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RECOMMENDATIONS FROM THE 
STATE BAR OF WISCONSIN
 

1.   The State Bar of Wisconsin and local bar associations should sponsor and promote a campaign for private practitioners

Private practitioners should provide free half-hour consultations to prospective clients.  The State Bar should develop a brochure or videotape, which provides clients with basic information about what to expect and how they can maximize the use of the lawyer’s time through advance preparation.  The State Bar should develop continuing legal education programs on how to provide affordable legal services and how to communicate with clients and prospective clients about legal fees.  The commission believes that CLE programs designed to educate lawyers on how to balance ethical and economic considerations in establishing legal fees and rendering legal services will help achieve actual fee reductions and thereby expand access to legal services. 

2.   The State Bar should sponsor a symposium on the subject of “unbundling” of legal services and lawyer assistance in self-representation

The Commission recommends State Bar sponsorship of a symposium-possibly as part of a convention-on the subject of unbundling.  Judges, court administrators, lawyers who have offered unbundled or “client coaching” services, and experts on legal ethics and risk management would be appropriate presenters or panelists.  The purpose of the symposium should be to explore inherent issues of economics, client satisfaction, quality assurance, judicial administration, ethics and lawyer malpractice, and to share information on the subject with the bench and bar.  The comments from the symposium should be published to encourage lawyers to evaluate the feasibility of unbundling legal services. 

3.   Wisconsin courthouses should house information resource centers to provide the following assistance to courthouse users and visitors:
a. Helping people to find where they need to go;
b. Providing rudimentary “how to” information to persons who need
    access to the court system
c. Answering simple legal questions and assisting in the preparation
    of forms that are available in these centers;
d. Acting as a resource and directing persons to appropriate state,
    local, and federal or other nonprofit groups for additional services.

The local bar associations should support the Information Resource Centers by, for example recruiting lawyers to serve as courthouse advisors; operating volunteer lawyer hotlines to provide access to legal information; and assisting with the dissemination of pro se forms, leaflets, manuals, information packets and videotapes relating to simple procedural or substantive legal matters.  The commission also recommends that the State Bar continue to work with the University of Wisconsin Law School and the Marquette University Law School to develop a clinical program for law students to staff nearby courthouses as “courthouse advisors,” to provide telephone and online information relation to simple procedural and substantive legal questions, and to provide direct telephone consultation similar to the community law office model at the University of Wisconsin Law School and the Marquette University undergraduate student legal service.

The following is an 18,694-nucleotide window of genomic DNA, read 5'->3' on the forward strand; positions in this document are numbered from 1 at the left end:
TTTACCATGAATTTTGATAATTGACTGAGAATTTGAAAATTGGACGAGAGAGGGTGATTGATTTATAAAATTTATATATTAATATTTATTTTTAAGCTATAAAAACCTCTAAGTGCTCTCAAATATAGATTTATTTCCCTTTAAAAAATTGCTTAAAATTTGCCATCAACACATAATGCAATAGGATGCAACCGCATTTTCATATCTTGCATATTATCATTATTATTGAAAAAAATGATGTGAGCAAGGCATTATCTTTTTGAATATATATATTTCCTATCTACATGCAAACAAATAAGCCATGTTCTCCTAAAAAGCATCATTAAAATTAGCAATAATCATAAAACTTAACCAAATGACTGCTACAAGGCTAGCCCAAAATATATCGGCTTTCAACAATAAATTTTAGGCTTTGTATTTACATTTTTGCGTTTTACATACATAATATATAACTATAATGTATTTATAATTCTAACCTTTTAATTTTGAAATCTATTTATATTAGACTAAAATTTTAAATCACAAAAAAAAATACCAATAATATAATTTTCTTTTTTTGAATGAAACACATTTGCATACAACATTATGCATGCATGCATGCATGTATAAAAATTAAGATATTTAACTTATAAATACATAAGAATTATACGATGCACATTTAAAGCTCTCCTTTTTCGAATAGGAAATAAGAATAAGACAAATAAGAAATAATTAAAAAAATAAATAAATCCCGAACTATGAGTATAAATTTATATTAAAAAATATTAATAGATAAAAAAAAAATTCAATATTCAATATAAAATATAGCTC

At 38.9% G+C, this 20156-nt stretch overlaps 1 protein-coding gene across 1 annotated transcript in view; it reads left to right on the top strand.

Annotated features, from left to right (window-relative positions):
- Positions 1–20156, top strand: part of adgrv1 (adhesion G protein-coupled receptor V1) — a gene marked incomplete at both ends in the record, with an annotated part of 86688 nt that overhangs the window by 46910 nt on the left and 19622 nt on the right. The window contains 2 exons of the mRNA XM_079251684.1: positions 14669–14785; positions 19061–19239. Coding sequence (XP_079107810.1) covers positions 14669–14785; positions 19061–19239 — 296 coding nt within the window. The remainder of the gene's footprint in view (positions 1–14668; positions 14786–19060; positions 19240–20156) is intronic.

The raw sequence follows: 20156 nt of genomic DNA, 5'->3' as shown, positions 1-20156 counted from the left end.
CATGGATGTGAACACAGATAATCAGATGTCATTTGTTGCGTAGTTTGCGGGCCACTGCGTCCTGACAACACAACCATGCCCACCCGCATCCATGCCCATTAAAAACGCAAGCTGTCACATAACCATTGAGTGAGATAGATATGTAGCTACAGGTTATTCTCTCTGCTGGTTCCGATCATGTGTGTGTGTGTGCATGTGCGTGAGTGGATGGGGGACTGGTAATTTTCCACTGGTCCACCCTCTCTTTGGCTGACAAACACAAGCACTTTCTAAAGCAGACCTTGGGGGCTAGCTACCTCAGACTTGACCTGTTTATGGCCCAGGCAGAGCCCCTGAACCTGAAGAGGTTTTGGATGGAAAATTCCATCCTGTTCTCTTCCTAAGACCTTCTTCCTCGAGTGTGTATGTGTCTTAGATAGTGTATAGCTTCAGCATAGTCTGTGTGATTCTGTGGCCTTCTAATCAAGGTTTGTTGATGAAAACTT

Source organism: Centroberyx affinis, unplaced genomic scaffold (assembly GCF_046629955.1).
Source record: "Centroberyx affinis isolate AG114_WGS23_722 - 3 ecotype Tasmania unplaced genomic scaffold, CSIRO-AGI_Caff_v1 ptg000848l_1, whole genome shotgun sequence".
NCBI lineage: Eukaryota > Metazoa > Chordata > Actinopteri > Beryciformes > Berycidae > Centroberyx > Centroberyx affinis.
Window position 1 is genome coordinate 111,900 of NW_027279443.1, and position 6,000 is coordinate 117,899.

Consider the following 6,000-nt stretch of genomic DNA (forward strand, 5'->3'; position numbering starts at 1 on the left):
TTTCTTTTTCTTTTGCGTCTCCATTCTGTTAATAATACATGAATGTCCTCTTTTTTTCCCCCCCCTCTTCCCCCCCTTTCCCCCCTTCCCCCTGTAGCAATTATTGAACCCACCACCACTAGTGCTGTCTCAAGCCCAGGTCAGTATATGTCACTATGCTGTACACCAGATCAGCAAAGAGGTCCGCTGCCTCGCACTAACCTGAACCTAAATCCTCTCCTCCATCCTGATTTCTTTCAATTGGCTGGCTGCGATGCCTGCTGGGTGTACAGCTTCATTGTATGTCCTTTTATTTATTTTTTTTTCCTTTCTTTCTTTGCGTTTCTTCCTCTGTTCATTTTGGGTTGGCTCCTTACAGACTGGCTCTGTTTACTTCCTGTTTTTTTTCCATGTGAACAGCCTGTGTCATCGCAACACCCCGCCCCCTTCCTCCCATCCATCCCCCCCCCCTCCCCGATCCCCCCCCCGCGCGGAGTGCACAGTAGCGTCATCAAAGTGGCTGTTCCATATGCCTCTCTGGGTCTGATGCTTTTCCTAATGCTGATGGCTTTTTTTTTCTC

4.   The Wisconsin Supreme Court should establish a statewide standing Pro Se Forms Committee responsible for compiling existing pro se materials, creating new forms as needed in the different substantive areas and establishing procedures to routinely and reliably update and disseminate pro se material 

      The commission recommends that the State Bar collaborate with the law schools, local bar associations, and other groups to establish an appropriate implementation plan.  The commission also recommends that the Judicial Education Office develop educational programs to sensitize judges to special consideration in handling pro se cases. 

5.   The Supreme Court should create a Task Force on Family Law in the Courts to review and make recommendations on administration, processing and proceeding in cases presenting CHIPS, custody, child support and domestic violence issues

A Task Force on Family Law appointed by the Supreme Court would provide a forum for all interested parties to examine more closely those court proceedings affecting the family and children.  The Task Force should include judges, family court commissions, lawyers, advocates, legislators, and representatives of the general public.  Special emphasis should be given to the obstacles encountered by the unrepresented litigant and to continuing legal education requirements and minimum standards of practice for guardians ad litem.

6.    As an interim measure, the State Bar should support the use of lay advocates in need for assistance and where the public interest can be protected

  • Administrative agency proceeding:  Where it is determined that legal needs are not being met by lawyers, Wisconsin should consider allowing nonlawyer representation of individuals in state administrative agency proceedings.  Nonlawyer representative should be subject to the agencies’ standards of practice and discipline.